Human beings experience different challenges when interacting with their environment especially when they have personal obstacles. A past report by the U. S. Census Bureau categorized about 19% of the American population as having some degree of either physical or intellectual disability (Smart, 2001). Defining disability has not been easy due to the various opinions related to the understanding of the concept.
Disability has been defined in general terms as any impairment or a problem in normal body structure that may hinder the normal functioning of the body (Orto & Power, 2007). Some of the impairments identified include that of hearing, sight, cognitive, emotional and motor challenges. These categories of impairments are further divided into sub-categories. Impairments affecting sight include blurred vision, color blindness, and blindness.
World health Organization defines disability as a general term referring to impairments, limitation in the performance of activities, and restrictions when it comes to participating and interacting with the environment (Orto & Power, 2007). The paper discusses the various categories of disability and why it is important to define and categorize disabilities.
Disability has become a concern all over the world following the increasing awareness by the people. Definition of this concept has undergone significant transformation from the perspective of people with disabilities (PWDs) and the society at large. Disability has significant impact on the society due to the relationships that exists between the individual and the surrounding (Smart, 2001). Efforts to reduce ambiguity in the definition of disability have been made especially by western social-scientific researchers.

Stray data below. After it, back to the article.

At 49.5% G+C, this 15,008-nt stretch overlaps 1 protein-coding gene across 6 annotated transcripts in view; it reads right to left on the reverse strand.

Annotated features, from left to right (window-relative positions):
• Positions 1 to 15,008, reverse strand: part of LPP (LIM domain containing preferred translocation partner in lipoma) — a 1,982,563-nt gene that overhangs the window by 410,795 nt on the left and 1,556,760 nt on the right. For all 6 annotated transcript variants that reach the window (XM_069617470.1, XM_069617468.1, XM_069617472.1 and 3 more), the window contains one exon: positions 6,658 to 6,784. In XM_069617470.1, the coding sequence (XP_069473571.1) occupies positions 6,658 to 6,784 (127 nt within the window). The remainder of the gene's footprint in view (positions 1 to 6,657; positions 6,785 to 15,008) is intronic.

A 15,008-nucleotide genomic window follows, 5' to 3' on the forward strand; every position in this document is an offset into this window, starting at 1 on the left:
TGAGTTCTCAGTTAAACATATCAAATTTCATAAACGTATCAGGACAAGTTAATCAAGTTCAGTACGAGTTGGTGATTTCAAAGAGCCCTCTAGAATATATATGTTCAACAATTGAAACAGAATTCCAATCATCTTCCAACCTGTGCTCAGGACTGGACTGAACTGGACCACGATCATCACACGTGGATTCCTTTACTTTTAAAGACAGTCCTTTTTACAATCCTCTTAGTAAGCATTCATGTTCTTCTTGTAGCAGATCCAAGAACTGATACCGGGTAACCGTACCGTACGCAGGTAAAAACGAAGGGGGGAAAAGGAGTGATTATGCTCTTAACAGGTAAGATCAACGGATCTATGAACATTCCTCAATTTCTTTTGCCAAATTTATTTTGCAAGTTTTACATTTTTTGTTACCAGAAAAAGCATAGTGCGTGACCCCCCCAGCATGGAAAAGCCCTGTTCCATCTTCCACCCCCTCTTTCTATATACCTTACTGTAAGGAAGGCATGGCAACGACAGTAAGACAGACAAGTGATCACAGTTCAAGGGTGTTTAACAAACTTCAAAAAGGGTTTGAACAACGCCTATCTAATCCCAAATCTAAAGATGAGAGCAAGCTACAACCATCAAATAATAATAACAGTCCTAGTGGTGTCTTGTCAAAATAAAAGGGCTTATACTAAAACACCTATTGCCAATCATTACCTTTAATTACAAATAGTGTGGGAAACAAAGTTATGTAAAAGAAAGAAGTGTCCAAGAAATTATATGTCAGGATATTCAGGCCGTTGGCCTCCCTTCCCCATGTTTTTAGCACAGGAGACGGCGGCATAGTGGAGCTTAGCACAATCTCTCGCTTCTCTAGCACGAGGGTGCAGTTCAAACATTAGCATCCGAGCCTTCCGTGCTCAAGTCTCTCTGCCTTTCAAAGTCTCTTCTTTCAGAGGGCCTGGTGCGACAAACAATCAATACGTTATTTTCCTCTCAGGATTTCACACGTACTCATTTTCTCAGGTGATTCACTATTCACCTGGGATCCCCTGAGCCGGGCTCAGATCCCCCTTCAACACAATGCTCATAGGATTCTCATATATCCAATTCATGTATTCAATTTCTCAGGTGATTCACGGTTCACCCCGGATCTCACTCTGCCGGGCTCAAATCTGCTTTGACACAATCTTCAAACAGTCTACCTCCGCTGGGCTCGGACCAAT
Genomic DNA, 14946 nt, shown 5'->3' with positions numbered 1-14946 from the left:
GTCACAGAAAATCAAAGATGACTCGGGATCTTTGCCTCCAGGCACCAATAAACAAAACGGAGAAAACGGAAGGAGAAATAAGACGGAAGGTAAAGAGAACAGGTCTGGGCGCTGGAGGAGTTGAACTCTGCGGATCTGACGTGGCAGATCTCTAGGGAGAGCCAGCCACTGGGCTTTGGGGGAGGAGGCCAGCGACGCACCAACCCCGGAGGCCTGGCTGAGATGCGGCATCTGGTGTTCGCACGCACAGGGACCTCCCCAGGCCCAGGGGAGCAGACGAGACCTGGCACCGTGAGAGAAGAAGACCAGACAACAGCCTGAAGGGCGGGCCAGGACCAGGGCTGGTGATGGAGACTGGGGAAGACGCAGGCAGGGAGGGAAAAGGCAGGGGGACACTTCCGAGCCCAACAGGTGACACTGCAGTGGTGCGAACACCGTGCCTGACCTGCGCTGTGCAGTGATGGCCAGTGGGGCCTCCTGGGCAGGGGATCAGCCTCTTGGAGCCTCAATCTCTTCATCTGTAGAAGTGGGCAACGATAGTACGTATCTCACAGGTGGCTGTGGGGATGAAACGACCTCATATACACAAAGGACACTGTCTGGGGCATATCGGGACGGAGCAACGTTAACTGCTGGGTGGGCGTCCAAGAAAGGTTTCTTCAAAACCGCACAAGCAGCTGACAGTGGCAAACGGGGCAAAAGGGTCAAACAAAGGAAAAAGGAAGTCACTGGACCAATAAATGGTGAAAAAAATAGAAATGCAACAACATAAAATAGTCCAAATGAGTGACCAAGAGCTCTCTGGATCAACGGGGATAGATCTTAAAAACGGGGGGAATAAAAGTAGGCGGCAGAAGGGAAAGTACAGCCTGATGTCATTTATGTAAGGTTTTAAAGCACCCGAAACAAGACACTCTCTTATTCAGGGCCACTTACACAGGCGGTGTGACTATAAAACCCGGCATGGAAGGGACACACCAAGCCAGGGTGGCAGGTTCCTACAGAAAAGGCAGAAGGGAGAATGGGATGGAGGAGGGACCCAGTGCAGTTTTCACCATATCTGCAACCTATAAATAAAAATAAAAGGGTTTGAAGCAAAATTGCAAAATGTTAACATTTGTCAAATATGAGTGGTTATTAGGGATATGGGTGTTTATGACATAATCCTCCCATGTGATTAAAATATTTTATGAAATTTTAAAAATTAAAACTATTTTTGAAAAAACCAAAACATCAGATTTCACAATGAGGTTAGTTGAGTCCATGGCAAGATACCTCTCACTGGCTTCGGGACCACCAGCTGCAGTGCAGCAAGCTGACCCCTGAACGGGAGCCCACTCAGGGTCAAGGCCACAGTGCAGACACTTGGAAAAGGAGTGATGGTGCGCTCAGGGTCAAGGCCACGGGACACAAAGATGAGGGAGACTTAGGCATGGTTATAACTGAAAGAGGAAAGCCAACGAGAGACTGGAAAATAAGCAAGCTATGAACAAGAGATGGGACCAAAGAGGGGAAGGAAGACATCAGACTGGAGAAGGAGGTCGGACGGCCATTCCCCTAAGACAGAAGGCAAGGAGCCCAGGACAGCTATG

Models from religious, medical, and social arenas/perspectives have been developed to help in the categorization of disability. The greatest challenge faced by people with disabilities is that impact of attempts to compartmentalize their capabilities (Orto & Power, 2007). Human beings are characterized by a natural desire to explain the unexplainable even if it is unpleasant. The need to define and categorize disabilities is therefore understandable.
Most studies have recommended the detachment of the definition of a disability from the human experience. Disability has been known to affect every race, class of people, gender, ethnicity, nationality, and even across generations. This is due to the fact that it can at any time either accidently or due to infections of eyes, ears, or the nervous system (Tremain, 2008).
Researchers interested in understanding disability have used different models in the categorization of people with disability. Categorization is necessary for the investigators since they are able to separately analyze different cases of disability which has been to affect a large section of the society.
The first is the deficit model which constitutes the people with physical or intellectual impairment (Smart, 2001). Deafness, blindness, paralysis or terminal illness fall in this category and differentiates them from the “normal” people. This model has been known to create a segregated/isolated society on the basis of capability. This contradicts efforts to create an integrated society despite the human diversity (Tremain, 2008).